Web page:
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Motability enters new partnership to make EV chargers more accessible

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Motability wants to ensure that new electric vehicle charging infrastructure is designed to be accessible to those with disabilities, so it’s partnering with Designability to make that a reality. 

Throughout the last year, Motability has been researching what challenges disabled people face when using private and public transport, with the charity especially looking at EV charging infrastructure. It found that there’s currently a severe lack of accessibility across the UK’s charging network, and it’s one that Motability wants to address. 

With the sale of new petrol and diesel vehicles set to be banned in 2030, Motability is keen for disabled people to not be left behind in the electric vehicle revolution. It notes that with 2.7 million disabled drivers or passengers by 2035, there will likely be at least 1.35 million people partially or wholly reliant on public charging infrastructure. Those people need to be able to use those chargers without issue. 

A report, sponsored by Motability, from the Research Institute for Disabled Consumers (RiDC), field tested the experiences of disabled drivers with EVs, with it identifying a range of specific challenges with design features, such as high kerbs, inadequate space for wheelchair users around the charge point and heavy cables.

In the race to ensure the UK is inclusive by 2030, Motability has awarded grant funding to Designability, and the two charities are working together to further understand the challenges disabled people face and explore possible solutions to increase the accessibility of EV charging infrastructure. The experience, shared knowledge and expertise of Designability’s researchers, product designers and engineers will be invaluable in achieving the project’s aims – to provide an understanding for industry and Government of what accessibility means and what best practice could look like for EV charge points.

Catherine Marris, Innovation Lead at Motability, commented, “Our research has found that current EV charging points have not been designed with the needs of people living with disabilities in mind and it’s imperative that they’re included in this future shift. Given the high cost of retrofitting major infrastructure, there is a robust commercial and social case for building in accessibility now to ensure that the transition is inclusive for everyone.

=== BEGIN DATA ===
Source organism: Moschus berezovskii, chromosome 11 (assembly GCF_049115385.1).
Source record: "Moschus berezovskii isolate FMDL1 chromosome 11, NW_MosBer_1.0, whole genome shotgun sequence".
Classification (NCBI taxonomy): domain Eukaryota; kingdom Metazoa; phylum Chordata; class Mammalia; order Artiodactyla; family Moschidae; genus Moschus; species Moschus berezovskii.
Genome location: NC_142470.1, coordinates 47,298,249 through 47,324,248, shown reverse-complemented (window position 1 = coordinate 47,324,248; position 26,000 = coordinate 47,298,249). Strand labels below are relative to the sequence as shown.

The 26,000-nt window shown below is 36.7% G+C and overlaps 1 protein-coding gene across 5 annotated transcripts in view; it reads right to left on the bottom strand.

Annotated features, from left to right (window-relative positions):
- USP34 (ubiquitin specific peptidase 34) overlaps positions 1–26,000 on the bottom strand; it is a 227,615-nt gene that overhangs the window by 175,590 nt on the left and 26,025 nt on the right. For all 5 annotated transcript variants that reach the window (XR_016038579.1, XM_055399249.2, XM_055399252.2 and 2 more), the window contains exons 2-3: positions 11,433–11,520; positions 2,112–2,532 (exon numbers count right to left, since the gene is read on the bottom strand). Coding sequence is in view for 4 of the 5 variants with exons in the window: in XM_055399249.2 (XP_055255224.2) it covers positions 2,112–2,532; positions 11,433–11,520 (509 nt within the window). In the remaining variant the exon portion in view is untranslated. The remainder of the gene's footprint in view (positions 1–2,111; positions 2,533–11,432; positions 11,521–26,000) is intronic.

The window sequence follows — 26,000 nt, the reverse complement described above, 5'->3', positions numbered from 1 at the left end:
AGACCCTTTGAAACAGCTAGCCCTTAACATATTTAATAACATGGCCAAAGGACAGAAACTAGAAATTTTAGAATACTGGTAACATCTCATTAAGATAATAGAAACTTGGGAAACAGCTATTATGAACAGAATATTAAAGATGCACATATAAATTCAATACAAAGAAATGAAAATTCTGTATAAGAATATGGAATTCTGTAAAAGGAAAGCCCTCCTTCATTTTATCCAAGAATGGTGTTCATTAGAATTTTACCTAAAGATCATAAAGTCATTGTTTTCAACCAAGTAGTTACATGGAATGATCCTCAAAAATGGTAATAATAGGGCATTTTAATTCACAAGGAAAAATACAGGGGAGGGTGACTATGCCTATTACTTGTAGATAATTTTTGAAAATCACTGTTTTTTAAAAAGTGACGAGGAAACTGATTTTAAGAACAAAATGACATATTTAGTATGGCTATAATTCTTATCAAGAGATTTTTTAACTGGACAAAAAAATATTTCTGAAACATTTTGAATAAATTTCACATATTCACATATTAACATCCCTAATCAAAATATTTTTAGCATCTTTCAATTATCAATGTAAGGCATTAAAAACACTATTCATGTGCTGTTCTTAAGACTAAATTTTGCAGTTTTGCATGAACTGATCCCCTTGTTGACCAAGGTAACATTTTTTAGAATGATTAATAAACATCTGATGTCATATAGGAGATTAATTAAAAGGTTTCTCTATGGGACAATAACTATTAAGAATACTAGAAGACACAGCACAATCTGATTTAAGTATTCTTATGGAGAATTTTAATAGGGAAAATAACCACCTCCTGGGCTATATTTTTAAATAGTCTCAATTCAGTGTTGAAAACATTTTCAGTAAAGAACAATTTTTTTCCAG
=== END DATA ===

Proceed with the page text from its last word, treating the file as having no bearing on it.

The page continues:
“We have joined forces with Designability as their objectives align closely to our own and they’re experts in the field of user centred design and product creation to increase independence for disabled people. As a world leading project, we are determined to work towards ensuring that future charging infrastructure is inclusive and accessible for anyone living with disabilities.

“One of our charity’s key priorities is to work with industry and Government to amplify the voices of disabled people in the transport system and innovate solutions to charge point accessibility challenges. If you are interested in collaborating with us, please get in touch.”

Catharine Brown, Chief Executive at Designability, added, “This is an exciting new project for Designability. Our expertise in working with disabled people makes us perfectly placed to find solutions to these every day challenges – which will only increase as more people want to drive electric cars. It is shocking that the needs of disabled people have not been taken into account as this new technology becomes mainstream, and we are delighted to extend our relationship with Motability to create cutting edge design solutions.

“For over 50 years we have listened to disabled people describe their challenges and created innovative products which help them to live the life they choose. This project will enable us to have an impact on the lives of millions of disabled drivers for many years to come.”

The scoping and discovery phase of the project began in January 2021, with the aim of understanding where design solutions could be focused to best improve accessibility, and to identify what issues need to be explored further with disabled people to help inform best practice for accessible design in this area.

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